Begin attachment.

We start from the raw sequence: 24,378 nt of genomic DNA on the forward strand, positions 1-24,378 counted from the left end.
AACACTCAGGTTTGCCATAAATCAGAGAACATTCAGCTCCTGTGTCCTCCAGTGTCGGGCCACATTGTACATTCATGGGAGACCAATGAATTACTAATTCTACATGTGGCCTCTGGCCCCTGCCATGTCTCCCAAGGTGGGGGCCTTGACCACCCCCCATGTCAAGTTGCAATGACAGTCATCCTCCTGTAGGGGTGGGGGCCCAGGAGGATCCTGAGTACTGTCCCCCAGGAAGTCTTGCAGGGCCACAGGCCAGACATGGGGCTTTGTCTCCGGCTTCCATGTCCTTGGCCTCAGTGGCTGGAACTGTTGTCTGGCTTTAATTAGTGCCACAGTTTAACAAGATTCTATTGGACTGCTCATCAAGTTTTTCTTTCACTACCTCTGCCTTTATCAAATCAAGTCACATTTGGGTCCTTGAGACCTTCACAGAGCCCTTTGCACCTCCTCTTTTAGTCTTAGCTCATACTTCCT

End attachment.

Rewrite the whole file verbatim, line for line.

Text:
We start from the raw sequence: 24,378 nt of genomic DNA on the forward strand, positions 1-24,378 counted from the left end.
AACACTCAGGTTTGCCATAAATCAGAGAACATTCAGCTCCTGTGTCCTCCAGTGTCGGGCCACATTGTACATTCATGGGAGACCAATGAATTACTAATTCTACATGTGGCCTCTGGCCCCTGCCATGTCTCCCAAGGTGGGGGCCTTGACCACCCCCCATGTCAAGTTGCAATGACAGTCATCCTCCTGTAGGGGTGGGGGCCCAGGAGGATCCTGAGTACTGTCCCCCAGGAAGTCTTGCAGGGCCACAGGCCAGACATGGGGCTTTGTCTCCGGCTTCCATGTCCTTGGCCTCAGTGGCTGGAACTGTTGTCTGGCTTTAATTAGTGCCACAGTTTAACAAGATTCTATTGGACTGCTCATCAAGTTTTTCTTTCACTACCTCTGCCTTTATCAAATCAAGTCACATTTGGGTCCTTGAGACCTTCACAGAGCCCTTTGCACCTCCTCTTTTAGTCTTAGCTCATACTTCCT